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Alternative forms[edit]


From Middle English bi cause = bi ‎(by) + cause, modelled on Old French par cause.


  • (stressed)
  • (unstressed)
  • (file)
  • Rhymes: -ɒz
  • Hyphenation: be‧cause
  • Rhymes: -ɑːz


because ‎(not comparable)

  1. (archaic) For the reason (that).
    • 1611, Authorized King James Version of Genesis 2:3:
      And God blessed the seventh day, and sanctified it: because that in it he had rested from all his work which God created and made.
  2. On account (of), for sake (of).
    I ruined my life because of you!
  3. Used alone to refuse to provide a full answer a question begun with "why", often taken as an ellipsis of "Because I said so".

Derived terms[edit]




  1. By or for the cause that; on this account that; for the reason that.
    I hid myself because I was afraid.
    • 1898, Winston Churchill, chapter 1, in The Celebrity:
      I was about to say that I had known the Celebrity from the time he wore kilts. But I see I will have to amend that, because he was not a celebrity then, nor, indeed, did he achieve fame until some time after I left New York for the West.
    • 2013 May-June, Katrina G. Claw, “Rapid Evolution in Eggs and Sperm”, in American Scientist, volume 101, number 3:
      In plants, the ability to recognize self from nonself plays an important role in fertilization, because self-fertilization will result in less diverse offspring than fertilization with pollen from another individual.
    • 1918, W. B. Maxwell, chapter 17, in The Mirror and the Lamp:
      “Perhaps it is because I have been excommunicated. It's absurd, but I feel like the Jackdaw of Rheims.”  ¶ She winced and bowed her head. Each time that he spoke flippantly of the Church he caused her pain.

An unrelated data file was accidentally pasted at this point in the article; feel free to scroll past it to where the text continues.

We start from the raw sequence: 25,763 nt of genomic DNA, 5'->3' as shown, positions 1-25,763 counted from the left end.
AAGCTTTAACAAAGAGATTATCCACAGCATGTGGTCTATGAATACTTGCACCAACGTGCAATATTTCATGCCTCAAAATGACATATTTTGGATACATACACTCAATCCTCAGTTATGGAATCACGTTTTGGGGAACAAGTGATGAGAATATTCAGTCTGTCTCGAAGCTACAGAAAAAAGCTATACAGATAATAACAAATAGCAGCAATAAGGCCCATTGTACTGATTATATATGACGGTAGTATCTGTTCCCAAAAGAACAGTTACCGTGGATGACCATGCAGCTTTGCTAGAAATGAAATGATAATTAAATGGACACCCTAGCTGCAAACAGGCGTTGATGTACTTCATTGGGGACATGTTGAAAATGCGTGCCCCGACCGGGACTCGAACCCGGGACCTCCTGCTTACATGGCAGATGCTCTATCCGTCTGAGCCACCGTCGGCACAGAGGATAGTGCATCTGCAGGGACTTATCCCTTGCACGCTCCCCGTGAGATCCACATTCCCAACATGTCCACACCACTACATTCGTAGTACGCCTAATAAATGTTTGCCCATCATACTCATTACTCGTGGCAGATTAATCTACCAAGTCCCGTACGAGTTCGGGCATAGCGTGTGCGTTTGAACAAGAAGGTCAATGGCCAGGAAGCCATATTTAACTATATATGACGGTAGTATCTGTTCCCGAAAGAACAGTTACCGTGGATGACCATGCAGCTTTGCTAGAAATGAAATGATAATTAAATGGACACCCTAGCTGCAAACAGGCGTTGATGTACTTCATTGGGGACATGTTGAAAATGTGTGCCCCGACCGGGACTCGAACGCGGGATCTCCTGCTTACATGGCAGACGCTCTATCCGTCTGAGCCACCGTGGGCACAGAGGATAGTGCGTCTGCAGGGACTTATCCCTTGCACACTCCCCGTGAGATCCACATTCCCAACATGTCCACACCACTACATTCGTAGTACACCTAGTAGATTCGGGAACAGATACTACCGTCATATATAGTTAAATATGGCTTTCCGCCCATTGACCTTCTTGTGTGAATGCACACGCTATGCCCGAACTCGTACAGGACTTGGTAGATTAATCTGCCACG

2. As is known, inferred, or determined from the fact that.
    It must be broken, because I pressed the button and nothing happened.
    He's not a nice guy, because he yells at people for no reason.
  3. (obsolete) So that, in order that. [15th-17th c.]





  1. (uncommon, slang, chiefly Internet) On account of, because of. [since at least the 20th century]
    • 2012 October 20, "D.F. Manno" (username), GOP deadbeat dad: No abortion exceptions because SCIENCE!, in, Usenet
    • 2013 November 19, Megan Garber, English Has a New Preposition, Because Internet:
      Linguists are recognizing the delightful evolution of the word "because."
      Let's start with the dull stuff, because pragmatism.
    • 2013 December 6, Donald Glover (Childish Gambino), Because the Internet

Derived terms[edit]


Most common English words before 1923: between · face · tell · #175: because · few · whom · love


  • Glossa, volume 17 (1997), page 175: cf. Emonds 1976:175 on the analysis of Modern English because as a preposition introducing a clause